I cannot remember why we needed to go to Mytilene. I suspect it may have been for saxophone reeds, but I could be mistaken. I do remember that we didn’t have anything heavy with us, so we can’t have been selling cheese for Markos. Maybe we just wanted to get out of town for a day, who knows. It was a long trip to take for the fun of it but stranger things have happened. I do remember that it was late spring, the lambs out in the fields in a constant cacophany of baaing and a furious ecstasy of sproinging with delight. Flowers peeped out here and there and some of the olives had new growth, shy and reluctant but visible if you squinted against the already fierce sun and the glittering blue of the water.
We didn’t have a car, so we set off at a walk, confident that someone would pick us up, and indeed we had barely passed the kafenia when someone mentioned that someone else was going to Mytilene ‘or therabouts’ and if we hurried, we could catch him. We sat perched in the back of his open truck and watched the white dust from the road kick up behind us while we hung on for dear life, trying to avoid the sacks in the back of the truck when they slid across with each curve. The engine grumbled merrily to itself and the people in the cab chattered and my father rolled a cigarette and pulled at it thoughtfully while Molybos receded in the background.
The car crept past Petra and we must have stopped somewhere for lunch, because I remember sitting on the verge to eat bread and oil with olives and tangy cheese. To go by car to Mytilene today is perhaps not such an adventure, but then it was, and everyone needed to take a breather after rutting over poor roads and gesticulating too violently in the cab. Some goats wandered over to watch us, I remember, because one of them stole my bread and munched it thoughtfully while we all laughed and my father tore off another hunk and warned me to keep a tighter grip this time.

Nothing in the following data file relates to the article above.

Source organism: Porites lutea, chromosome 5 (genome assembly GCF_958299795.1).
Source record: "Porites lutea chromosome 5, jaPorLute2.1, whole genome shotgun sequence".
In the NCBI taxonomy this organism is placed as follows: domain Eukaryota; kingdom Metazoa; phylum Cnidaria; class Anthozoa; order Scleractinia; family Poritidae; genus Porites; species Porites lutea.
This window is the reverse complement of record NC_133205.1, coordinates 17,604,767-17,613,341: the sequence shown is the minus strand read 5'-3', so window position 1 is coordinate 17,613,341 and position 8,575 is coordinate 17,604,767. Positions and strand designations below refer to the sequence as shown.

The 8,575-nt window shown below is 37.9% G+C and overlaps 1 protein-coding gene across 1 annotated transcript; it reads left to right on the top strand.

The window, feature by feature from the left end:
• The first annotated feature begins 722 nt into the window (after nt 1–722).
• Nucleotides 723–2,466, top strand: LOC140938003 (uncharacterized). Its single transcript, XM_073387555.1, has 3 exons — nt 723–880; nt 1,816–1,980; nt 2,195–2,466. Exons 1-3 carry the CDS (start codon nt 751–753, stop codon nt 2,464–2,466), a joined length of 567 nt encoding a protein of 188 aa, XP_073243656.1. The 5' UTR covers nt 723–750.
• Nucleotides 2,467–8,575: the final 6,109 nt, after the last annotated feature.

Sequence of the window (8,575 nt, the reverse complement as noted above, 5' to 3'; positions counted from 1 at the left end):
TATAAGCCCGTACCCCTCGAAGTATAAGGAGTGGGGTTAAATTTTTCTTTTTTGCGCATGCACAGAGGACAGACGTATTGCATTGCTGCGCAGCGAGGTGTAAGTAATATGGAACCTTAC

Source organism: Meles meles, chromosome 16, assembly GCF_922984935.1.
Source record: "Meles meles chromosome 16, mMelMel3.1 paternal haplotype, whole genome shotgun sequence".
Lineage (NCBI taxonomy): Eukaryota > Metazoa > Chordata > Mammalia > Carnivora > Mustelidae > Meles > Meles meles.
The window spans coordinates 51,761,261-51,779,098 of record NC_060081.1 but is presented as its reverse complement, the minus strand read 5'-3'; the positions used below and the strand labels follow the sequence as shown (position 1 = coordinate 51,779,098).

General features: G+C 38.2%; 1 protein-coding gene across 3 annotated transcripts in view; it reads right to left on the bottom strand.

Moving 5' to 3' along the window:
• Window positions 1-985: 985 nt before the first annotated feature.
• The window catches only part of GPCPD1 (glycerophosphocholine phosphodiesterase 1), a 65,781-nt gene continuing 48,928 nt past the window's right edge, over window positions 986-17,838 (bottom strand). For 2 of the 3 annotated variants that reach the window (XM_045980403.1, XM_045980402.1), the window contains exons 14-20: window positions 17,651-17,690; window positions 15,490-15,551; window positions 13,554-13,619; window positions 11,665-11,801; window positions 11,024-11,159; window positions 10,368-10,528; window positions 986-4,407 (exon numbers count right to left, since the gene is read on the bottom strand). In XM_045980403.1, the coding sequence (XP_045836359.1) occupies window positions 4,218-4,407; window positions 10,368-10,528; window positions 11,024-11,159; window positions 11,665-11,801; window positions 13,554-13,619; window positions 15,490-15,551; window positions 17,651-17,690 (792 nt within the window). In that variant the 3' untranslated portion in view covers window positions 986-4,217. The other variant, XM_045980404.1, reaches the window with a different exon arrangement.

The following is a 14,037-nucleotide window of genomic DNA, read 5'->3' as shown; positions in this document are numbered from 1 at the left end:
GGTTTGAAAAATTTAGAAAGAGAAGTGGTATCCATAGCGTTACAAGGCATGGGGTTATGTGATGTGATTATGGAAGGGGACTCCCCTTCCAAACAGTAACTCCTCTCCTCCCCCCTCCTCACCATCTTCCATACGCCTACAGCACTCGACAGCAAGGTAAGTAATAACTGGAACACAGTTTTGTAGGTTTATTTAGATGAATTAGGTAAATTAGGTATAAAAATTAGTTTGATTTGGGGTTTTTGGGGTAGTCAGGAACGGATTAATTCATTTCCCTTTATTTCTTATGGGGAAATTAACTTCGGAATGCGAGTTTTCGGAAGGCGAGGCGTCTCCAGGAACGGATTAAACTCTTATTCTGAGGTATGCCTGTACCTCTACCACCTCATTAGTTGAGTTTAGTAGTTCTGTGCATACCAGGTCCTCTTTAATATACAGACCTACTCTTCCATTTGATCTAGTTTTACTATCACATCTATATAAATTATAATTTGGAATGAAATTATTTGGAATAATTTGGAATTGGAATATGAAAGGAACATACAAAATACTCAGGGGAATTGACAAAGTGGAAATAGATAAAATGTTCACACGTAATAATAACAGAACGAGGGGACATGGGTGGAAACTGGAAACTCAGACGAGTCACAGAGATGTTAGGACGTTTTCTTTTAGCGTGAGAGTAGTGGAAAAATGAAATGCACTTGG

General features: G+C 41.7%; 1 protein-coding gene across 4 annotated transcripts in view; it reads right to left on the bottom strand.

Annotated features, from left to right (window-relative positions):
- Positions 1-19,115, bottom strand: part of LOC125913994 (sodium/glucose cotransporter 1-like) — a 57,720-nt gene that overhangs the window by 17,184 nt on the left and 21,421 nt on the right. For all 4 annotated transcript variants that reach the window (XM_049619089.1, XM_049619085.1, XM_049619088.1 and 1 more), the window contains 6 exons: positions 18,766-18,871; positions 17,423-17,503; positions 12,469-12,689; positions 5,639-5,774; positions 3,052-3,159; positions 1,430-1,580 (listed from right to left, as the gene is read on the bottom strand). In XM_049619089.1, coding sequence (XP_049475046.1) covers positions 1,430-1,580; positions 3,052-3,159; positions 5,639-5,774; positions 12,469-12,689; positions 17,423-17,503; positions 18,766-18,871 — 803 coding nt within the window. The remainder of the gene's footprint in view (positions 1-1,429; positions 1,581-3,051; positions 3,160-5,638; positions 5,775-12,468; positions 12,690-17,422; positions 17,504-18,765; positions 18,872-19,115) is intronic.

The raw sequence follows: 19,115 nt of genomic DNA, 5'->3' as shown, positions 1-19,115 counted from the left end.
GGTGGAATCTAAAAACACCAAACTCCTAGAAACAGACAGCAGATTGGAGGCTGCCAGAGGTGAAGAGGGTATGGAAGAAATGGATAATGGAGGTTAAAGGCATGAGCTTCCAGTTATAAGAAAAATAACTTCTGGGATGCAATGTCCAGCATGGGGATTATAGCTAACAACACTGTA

When we piled back into the truck and the driver went to start the engine, it coughed politely to itself and then died off almost immediately, as though offended at the very suggestion that it should run. The driver turned the key a few more times to put up a token effort before flipping the hood up and diving beneath with a stream of invective directed at cars in general and this one in particular, while we took advantage of the unexpectedly long break to sprawl out and have a snooze, shadows of the goats fluttering beyond our eyelids. The heat of the day began to be oppressive and even in the insects had given up by the time the driver was forced into the shade by the sheer heat of the metal, which shimmered ominously and creaked irritably in the hot, still air.
He slumped himself down at the roadside with the rest of us and stared moodily at the sacks in the back while we waited for someone else to come along, which of course no one did, because any self-respecting person was deep in the cool of the indoors, sleeping off the heat of the day and waiting for the sun to retreat enough to make the outdoors bearable again. We could see houses scattered here and there but they were all just far enough that none of us wanted to walk, and, anyway, eventually someone would be along, we reassured ourselves, settling back for more bread and scuttling to take advantage of the limited shade.